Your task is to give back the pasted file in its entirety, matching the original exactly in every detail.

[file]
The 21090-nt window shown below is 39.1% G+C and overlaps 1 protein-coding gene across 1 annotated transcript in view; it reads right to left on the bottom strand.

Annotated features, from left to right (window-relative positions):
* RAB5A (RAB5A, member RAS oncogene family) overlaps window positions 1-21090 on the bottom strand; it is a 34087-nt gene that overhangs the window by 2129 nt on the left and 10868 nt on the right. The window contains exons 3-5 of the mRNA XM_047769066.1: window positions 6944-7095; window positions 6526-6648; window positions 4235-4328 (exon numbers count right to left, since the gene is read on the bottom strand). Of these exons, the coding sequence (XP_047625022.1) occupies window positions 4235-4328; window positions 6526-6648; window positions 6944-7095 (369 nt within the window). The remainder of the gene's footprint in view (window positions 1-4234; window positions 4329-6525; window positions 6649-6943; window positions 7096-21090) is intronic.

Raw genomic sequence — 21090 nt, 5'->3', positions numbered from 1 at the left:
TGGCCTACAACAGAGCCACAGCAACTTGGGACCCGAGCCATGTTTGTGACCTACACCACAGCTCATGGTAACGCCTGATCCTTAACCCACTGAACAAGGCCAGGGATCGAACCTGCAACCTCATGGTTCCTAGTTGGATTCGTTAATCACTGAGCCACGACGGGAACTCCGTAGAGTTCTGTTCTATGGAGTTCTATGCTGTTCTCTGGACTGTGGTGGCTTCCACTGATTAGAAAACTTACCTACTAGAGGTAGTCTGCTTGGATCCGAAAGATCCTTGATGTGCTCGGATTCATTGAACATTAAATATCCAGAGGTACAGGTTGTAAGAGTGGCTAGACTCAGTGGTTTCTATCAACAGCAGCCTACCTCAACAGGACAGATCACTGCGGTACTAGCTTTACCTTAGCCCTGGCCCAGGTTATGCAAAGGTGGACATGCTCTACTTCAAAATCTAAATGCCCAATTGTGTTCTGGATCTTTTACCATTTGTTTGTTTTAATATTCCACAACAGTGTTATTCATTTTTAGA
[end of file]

The 21090-nt window shown below is 39.1% G+C and overlaps 1 protein-coding gene across 1 annotated transcript in view; it reads right to left on the bottom strand.

Annotated features, from left to right (window-relative positions):
* RAB5A (RAB5A, member RAS oncogene family) overlaps window positions 1-21090 on the bottom strand; it is a 34087-nt gene that overhangs the window by 2129 nt on the left and 10868 nt on the right. The window contains exons 3-5 of the mRNA XM_047769066.1: window positions 6944-7095; window positions 6526-6648; window positions 4235-4328 (exon numbers count right to left, since the gene is read on the bottom strand). Of these exons, the coding sequence (XP_047625022.1) occupies window positions 4235-4328; window positions 6526-6648; window positions 6944-7095 (369 nt within the window). The remainder of the gene's footprint in view (window positions 1-4234; window positions 4329-6525; window positions 6649-6943; window positions 7096-21090) is intronic.

Raw genomic sequence — 21090 nt, 5'->3', positions numbered from 1 at the left:
TGGCCTACAACAGAGCCACAGCAACTTGGGACCCGAGCCATGTTTGTGACCTACACCACAGCTCATGGTAACGCCTGATCCTTAACCCACTGAACAAGGCCAGGGATCGAACCTGCAACCTCATGGTTCCTAGTTGGATTCGTTAATCACTGAGCCACGACGGGAACTCCGTAGAGTTCTGTTCTATGGAGTTCTATGCTGTTCTCTGGACTGTGGTGGCTTCCACTGATTAGAAAACTTACCTACTAGAGGTAGTCTGCTTGGATCCGAAAGATCCTTGATGTGCTCGGATTCATTGAACATTAAATATCCAGAGGTACAGGTTGTAAGAGTGGCTAGACTCAGTGGTTTCTATCAACAGCAGCCTACCTCAACAGGACAGATCACTGCGGTACTAGCTTTACCTTAGCCCTGGCCCAGGTTATGCAAAGGTGGACATGCTCTACTTCAAAATCTAAATGCCCAATTGTGTTCTGGATCTTTTACCATTTGTTTGTTTTAATATTCCACAACAGTGTTATTCATTTTTAGA